How long will it take to resolve this Enigma: Who is Siphoning Data Through a Huge Internet Security Hole ?

Every now and then, something seems so huge, that you don't realize it for a long period of time. It's like waking up out of a cosy dream recognizing that real life is something different. But in this one, there is a vast security Vaccum in the WorldWideWeb. At least it seems like. Then you suddenly realize you're in a massive hole. Or, in this case, a gaping Security Hole in the Internet, because someone seems to be sucking enormous amounts of Input out of it. has been reporting, that someone, something, somewhere, has been using a big Security Loophole
(a feared existing one), to steal Internet Traffic heading back to government agencies, Multinational Corporations and other important beneficiaries in the United States. Early in its beginning, it (THAT Traffic) was redirected to Belarus and/or Iceland, then, recently sent on to its predetermined recipients. It took several months, until someone observed this changing pattern. And this may not have been the first time that this took place, simply the first time someone noticed.

Researchers @ Renesys (The Internet Intelligence Authority - as they claim themselves), a Internet Monitoring Company, said, that over several months earlier this year (2013) someone (Extraterrestrials maybe?) diverted the traffic, using the same vulnerability in the so-called Border Gateway Protocol (also short termed BGP, designed to exchange routing and reachability information between Autonomous Systems (AS)), that the two security researchers demonstrated in 2008 (therefor you need to read this article, that gives you full insight to this developing story). This Attack (can be compared to the well known exploiting Man-in-the-Middle-Attack) allows Cybercriminals to jerk other routers by redirecting their data to a system, that the hijackers control themselves. Finally, then when they resend the data to the intended recipient, noone of the origin communicators is aware, that their information has been funneled.

The danger out of this scheme, is potentially enormous. Once critical data is intercepted, copied and secured, the Hijacker can burrow through the archives of any unencrypted information, spying through emails and spreadsheets, extracting credit card numbers, and seizing all available amounts of sensitive data.

In this case, the backers initiated the hijacks at least 38 times, grabbing traffic from about 1.500 individual IP blocks. Sometimes for minutes, sometimes for hours, sometimes for days. It is known, that they did it in such a way, that it is the consistant SAY: Make no mistake about it ! There was no mistake to commit, Analysts say.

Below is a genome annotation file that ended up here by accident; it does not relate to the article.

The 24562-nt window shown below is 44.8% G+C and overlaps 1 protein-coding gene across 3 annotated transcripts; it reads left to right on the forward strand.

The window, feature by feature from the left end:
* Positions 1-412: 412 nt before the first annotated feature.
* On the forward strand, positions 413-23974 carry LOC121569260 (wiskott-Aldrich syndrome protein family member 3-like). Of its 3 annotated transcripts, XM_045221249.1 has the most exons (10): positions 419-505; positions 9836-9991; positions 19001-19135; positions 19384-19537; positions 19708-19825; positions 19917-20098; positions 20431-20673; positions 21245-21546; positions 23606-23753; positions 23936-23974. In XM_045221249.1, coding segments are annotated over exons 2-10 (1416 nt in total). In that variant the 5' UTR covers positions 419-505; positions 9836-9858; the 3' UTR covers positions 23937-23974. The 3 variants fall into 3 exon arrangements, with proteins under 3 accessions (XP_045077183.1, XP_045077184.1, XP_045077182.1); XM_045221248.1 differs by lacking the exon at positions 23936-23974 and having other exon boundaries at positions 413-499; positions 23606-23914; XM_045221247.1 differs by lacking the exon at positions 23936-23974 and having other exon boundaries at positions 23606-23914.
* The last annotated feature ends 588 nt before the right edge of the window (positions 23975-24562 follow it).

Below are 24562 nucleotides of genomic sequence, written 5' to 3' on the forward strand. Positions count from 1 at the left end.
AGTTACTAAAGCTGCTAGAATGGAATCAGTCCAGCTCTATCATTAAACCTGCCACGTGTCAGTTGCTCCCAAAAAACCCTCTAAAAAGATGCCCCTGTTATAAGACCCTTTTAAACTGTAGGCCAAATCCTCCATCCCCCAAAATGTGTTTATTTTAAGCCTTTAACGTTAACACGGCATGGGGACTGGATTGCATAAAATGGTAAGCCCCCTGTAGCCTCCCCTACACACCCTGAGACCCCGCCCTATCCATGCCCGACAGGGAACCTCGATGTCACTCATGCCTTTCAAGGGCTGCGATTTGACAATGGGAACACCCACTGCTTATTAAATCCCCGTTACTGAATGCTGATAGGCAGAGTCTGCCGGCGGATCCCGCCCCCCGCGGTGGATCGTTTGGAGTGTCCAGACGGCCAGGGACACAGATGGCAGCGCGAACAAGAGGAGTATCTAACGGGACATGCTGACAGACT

(I thought Renesys (a Internet Monitoring Firm), are specialized on this matter. So, how can it be that this happened so often before someone noticed ? But maybe it has nothing else to do with about the first phrase i wrote up in this Post.)

Doug Madory
Renesys Senior Analyst Doug Madory says initially he thought the motive was financial, since traffic destined for a large bankcompany (...?) got sucked up in the deviation. But then the Cybercriminals started diverting traffic, that once was intended for some foreign ministries of several countries (that Doug Madory declined to name...?) as well as a large VoIP (Voice over IP)-Provider in the United States, and Internet Service Providers that process the internet communications of thousands of customers.

Although the intercepts originated from a number of different systems in Belarus and Iceland, Renesys believes the attacks are all related, and that the hijackers may have altered the locations to obfuscate their malicious activity. “What makes a man-in-the-middle attack different from a simple routing hijack? Simply put, the traffic keeps flowing and everything looks fine to the recipient,…” Renesys wrote in a blog post about the hijacks. “It’s possible to drag specific internet traffic halfway around the world, inspect it, modify it if desired, and send it back on its way. Who needs fiberoptic taps?” (...?)

Tony Kapela
Tony Kapela, Vice-President of data center and network technology at 5Nines in Wisconsin (and one of the researchers who exposed the BGP vulnerability in 2008) is shocked that no other signs of intentional hijacking have occurred since their talk five years ago and questions whether this is really the first case, or just the first one seen...(without alerting)? He also thinks that all of this what happened, actually could be a "Newcomer" who simply seizes control of one of the systems, and sends out the phony message without knowledge of the System Owner. He imagines a scenario:

"...where an attacker gains physical access to a router belonging to one of the companies and installs a monitoring device to record data, then gains control of the router console to send out a bogus BGP announcement, to redirect traffic through the router. If anyone discovers the redirect, so that the "Bad Guy" would appear, to be the company itself, that owned the router...."

How long will it take to resolve this Enigma, when you think about the fact that it took 38 blinks of an eye, to realize: There is a Mystery going on...?

Keine Kommentare:

Kommentar veröffentlichen